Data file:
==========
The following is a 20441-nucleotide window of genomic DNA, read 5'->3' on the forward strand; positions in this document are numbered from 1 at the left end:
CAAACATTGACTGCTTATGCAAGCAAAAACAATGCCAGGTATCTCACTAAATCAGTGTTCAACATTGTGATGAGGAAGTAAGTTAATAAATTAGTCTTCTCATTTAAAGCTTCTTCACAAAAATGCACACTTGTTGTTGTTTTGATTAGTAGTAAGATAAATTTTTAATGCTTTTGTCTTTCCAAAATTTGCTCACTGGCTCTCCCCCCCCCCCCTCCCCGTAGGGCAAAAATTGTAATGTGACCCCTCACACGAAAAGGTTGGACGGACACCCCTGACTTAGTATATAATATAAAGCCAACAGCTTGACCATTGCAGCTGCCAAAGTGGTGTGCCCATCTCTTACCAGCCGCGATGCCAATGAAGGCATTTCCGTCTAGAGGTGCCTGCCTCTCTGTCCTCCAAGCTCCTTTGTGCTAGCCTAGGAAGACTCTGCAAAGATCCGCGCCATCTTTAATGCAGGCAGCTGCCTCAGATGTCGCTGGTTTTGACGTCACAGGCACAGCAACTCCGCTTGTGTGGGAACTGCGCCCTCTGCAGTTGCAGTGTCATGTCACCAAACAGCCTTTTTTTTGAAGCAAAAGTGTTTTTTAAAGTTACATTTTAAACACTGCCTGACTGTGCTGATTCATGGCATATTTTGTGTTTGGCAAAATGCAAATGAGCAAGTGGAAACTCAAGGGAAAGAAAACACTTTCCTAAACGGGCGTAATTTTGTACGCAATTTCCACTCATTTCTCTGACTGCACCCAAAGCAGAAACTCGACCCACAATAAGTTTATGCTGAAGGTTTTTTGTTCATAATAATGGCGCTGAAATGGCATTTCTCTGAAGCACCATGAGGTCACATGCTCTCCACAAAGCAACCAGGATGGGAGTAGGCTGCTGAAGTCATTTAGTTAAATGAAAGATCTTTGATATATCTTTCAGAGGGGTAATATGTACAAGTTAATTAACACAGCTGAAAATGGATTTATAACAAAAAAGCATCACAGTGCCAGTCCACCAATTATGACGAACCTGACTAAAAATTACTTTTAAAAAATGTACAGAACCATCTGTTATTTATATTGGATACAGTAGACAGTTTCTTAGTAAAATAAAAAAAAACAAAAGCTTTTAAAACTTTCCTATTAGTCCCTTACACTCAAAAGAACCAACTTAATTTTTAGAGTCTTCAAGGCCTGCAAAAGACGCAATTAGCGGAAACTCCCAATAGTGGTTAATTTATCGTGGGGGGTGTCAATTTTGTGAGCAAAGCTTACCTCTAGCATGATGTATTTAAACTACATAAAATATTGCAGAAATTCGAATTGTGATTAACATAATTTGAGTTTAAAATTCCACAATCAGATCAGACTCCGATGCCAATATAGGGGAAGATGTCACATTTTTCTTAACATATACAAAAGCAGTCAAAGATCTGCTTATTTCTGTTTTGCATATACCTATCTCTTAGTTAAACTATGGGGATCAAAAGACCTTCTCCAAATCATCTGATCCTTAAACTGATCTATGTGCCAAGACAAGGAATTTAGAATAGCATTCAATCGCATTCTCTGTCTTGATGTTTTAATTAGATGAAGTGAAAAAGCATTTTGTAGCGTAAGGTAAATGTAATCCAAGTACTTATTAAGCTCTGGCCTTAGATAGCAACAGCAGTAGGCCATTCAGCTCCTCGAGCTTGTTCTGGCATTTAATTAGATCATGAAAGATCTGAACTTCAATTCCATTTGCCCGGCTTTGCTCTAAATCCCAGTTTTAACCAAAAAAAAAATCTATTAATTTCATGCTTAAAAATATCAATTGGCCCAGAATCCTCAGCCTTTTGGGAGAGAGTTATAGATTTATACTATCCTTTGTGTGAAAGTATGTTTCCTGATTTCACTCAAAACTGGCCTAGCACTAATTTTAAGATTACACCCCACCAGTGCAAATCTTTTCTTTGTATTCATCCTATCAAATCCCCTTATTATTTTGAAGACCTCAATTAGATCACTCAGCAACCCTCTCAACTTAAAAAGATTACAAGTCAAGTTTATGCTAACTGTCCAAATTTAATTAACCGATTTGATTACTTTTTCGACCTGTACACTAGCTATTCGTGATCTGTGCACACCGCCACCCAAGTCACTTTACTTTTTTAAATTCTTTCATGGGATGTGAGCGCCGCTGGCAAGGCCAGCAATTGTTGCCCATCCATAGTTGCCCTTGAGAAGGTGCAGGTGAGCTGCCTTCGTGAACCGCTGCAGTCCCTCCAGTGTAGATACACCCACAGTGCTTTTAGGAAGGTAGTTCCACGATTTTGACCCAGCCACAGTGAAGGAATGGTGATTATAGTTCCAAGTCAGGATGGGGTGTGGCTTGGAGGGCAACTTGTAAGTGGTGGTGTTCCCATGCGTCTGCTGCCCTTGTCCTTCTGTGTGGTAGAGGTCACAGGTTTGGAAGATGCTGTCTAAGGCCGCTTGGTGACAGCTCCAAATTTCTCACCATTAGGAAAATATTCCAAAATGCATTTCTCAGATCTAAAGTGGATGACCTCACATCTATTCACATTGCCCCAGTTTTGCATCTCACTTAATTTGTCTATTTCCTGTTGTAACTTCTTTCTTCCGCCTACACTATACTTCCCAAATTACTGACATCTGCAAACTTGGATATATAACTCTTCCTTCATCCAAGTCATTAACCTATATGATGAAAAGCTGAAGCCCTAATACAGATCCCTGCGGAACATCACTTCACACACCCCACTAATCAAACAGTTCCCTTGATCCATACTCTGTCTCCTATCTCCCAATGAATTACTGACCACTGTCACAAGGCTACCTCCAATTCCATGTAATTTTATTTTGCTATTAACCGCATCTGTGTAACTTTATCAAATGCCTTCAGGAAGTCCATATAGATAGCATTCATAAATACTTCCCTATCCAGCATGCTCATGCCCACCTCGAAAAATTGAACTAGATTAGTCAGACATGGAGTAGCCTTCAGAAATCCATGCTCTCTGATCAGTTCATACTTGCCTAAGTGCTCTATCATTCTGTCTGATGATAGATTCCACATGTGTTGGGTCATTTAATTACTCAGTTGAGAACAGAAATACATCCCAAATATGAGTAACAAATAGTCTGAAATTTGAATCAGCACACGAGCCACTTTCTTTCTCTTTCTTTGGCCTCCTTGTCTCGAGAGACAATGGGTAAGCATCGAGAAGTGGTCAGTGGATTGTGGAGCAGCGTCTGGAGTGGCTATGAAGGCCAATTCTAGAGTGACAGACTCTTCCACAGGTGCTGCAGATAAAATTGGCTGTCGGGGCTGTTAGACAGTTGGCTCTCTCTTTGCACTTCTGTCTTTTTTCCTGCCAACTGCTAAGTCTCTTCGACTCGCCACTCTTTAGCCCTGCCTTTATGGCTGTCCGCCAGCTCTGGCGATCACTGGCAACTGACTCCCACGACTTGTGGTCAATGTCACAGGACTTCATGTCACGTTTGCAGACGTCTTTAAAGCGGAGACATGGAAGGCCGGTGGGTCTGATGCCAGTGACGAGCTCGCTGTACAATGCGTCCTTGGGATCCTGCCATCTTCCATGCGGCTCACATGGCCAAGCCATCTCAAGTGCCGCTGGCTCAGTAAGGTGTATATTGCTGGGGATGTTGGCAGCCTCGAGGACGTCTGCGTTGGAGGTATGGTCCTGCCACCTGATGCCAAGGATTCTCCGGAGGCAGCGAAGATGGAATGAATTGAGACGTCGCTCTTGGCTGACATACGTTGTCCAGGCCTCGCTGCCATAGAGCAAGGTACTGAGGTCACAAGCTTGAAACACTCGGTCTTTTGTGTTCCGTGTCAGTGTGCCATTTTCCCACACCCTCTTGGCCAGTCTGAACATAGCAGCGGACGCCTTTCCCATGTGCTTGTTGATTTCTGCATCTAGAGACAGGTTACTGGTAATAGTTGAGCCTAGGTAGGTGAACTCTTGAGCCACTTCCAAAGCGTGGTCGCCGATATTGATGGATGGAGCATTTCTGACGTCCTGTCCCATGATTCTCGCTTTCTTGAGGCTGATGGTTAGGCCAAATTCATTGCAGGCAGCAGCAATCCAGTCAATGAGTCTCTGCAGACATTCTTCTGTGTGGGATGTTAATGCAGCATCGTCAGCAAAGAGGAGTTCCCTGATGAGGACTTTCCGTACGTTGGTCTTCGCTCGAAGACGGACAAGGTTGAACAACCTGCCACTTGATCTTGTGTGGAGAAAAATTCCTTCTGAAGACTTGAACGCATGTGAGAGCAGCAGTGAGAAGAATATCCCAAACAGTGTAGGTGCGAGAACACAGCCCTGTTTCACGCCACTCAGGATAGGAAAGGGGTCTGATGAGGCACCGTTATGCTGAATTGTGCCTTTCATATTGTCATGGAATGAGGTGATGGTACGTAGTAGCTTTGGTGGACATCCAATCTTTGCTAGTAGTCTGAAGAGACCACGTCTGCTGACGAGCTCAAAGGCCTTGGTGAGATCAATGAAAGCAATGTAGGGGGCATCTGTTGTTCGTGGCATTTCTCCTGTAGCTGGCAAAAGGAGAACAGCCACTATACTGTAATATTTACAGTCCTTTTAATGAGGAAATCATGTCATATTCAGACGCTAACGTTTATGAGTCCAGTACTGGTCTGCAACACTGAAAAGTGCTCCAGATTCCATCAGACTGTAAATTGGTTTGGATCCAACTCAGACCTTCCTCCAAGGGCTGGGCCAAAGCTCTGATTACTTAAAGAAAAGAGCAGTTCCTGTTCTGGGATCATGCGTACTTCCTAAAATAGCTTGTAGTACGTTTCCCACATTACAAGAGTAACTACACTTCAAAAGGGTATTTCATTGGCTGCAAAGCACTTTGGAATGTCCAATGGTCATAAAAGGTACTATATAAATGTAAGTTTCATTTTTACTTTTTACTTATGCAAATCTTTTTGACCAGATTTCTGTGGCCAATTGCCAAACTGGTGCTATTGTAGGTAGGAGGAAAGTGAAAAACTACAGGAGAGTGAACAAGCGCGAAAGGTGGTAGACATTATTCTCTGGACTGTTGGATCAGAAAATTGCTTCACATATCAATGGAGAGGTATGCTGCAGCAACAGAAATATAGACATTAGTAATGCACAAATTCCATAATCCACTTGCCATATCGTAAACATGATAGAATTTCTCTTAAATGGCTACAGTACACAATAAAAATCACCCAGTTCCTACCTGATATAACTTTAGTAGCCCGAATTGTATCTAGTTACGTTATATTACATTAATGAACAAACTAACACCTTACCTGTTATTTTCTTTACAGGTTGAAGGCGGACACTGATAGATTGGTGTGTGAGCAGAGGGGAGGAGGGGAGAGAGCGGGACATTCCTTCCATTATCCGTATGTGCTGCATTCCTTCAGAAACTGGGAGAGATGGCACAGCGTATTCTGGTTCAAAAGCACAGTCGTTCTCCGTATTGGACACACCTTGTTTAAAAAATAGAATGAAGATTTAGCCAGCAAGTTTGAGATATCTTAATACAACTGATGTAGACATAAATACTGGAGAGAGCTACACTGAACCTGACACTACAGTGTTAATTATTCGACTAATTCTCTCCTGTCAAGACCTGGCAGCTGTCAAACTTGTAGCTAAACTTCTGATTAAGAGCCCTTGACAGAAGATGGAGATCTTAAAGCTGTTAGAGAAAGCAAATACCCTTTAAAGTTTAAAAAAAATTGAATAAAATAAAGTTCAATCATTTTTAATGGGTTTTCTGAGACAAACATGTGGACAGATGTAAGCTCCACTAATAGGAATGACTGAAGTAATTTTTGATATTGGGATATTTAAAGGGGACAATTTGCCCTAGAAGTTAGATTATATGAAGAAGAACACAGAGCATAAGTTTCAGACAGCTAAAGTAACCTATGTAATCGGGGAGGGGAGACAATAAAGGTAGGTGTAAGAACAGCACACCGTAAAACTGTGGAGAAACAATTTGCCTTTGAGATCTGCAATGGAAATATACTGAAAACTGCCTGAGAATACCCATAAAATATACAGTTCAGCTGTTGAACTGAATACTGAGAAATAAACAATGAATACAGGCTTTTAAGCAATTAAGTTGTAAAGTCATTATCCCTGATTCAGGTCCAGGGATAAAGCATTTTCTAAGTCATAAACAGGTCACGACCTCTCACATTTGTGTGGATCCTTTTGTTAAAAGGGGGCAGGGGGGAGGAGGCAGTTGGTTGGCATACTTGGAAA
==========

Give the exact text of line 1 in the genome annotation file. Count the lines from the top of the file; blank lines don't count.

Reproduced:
The following is a 20441-nucleotide window of genomic DNA, read 5'->3' on the forward strand; positions in this document are numbered from 1 at the left end: